The image of a mother holding, or “cradling,” an infant in her arms is the centerpiece of holiday season in Christian belief.
Why do so many mothers around the world - whether left-handed or right-handed -cradle infants on the left side of the body? Their left arm wraps around the infant, holding it near the left breast, while the right hand stays largely free.
Behavioral scientists have watched cradling habits in parents and children in shopping malls and other public places. About 80 percent of mothers cradle a newborn on the left.
About 80 percent of fathers also cradle on the left. Nobody knows whether that's male instinct, or just Dad following Mom's baby-holding instructions.
Little girls cradle their dolls in either arm until age 6. Then they shift into the left-sided mode.
The same left-sided preference exists among humanity's closest relatives in the animal kingdom - chimpanzees, gorillas, and orangutans. In the wild as well as in zoos, about 80 percent of the members of the Great Ape family cradle on the left.
Left-sided cradling is not a practice that developed in modern times, so moms could more easily answer the telephone or keyboard at the computer while holding a baby.
Ancient statues and paintings in museums and books show that mothers have cradled on the left for thousands of years. One survey of more than 400 Madonna-with-child paintings in European art galleries showed left-armed infant carrying in more than 80 percent of the cases.
A passage in the Talmud, the collection of Jewish religious and civil laws that originated in the 1200s B.C., advised women to cradle an infant on the left side when beginning breast feeding. “The source of all understanding is from the left side,” the Talmud explained.
What's so important about left-sided cradling that it has become the preferred, standard, default way of holding infants for humans and their closest relatives?
Researchers have been debating that question for almost 170 years.
Rejected is the obvious explanation - that moms cradle on the left to keep their dominant hand free to battle enemies or tend the child. If that were true, left-handed moms would cradle on the right to keep their dominant left hand free.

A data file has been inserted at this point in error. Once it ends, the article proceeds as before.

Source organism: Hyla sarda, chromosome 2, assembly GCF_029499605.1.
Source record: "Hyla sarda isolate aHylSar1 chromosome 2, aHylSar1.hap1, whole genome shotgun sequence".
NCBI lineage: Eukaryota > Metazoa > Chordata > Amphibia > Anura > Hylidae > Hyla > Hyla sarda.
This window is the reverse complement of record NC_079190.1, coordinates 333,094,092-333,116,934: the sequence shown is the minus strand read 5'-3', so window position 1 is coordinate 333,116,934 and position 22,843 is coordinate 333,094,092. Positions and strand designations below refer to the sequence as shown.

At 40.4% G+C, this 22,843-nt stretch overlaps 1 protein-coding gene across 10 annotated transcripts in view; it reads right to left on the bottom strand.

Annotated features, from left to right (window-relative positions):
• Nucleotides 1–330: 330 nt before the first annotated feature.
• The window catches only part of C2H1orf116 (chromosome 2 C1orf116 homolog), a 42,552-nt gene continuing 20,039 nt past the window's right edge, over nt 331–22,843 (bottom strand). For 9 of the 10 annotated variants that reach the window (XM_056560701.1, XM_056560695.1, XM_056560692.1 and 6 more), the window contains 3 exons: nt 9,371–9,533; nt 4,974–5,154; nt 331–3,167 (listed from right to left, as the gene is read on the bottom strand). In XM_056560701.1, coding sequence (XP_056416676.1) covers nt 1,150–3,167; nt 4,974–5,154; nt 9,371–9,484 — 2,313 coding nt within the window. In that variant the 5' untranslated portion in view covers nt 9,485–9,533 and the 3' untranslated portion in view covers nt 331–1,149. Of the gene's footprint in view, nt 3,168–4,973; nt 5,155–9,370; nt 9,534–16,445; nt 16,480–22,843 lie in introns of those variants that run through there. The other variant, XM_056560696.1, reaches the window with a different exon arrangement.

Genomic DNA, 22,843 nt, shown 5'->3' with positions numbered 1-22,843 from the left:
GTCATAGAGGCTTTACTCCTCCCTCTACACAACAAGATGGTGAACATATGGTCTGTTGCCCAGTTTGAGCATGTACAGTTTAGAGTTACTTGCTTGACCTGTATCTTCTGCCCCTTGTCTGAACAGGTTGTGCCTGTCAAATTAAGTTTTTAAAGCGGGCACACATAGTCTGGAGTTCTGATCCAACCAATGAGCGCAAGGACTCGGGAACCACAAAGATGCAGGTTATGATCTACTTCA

The “heartbeat hypothesis” also has fallen from favor. American psychologist Lee Salk originated the idea. He reasoned that newborns need the comforting sound of the mother's heart that they heard constantly in the security of the uterus before birth. Salk thought the heart sound helped to soothe and reassure the infant, and perhaps had a role in stimulating normal brain develop-ment.
Cradling on the left would ensure maximum exposure to the “lub-dub, lub-dub, lub-dub” of the heart, which extends into the left side of the chest.
Psychologists later recognized that mom's voice has a much more important role in both comforting the infant and stimulating growith of connections between nerve cells in the brain.
Many now embrace the “mom's voice” hypothesis about left-sided cradling.
By cradling an infant on the left, the mother can speak directly into the infant's left ear. Sounds from the left ear are processed by the right side of the brain. In infants, the right brain is more developed and better able to process sounds from the mother.
Experts believe that infants might not hear the mother's voice in the same way if it entered the right ear. And the infant might not get the same benefits from these mother-to-child information downloads that are so critical for wiring together nerve cells in the brain.
Michael Woods is the Blade's science editor. Email him at firstname.lastname@example.org.
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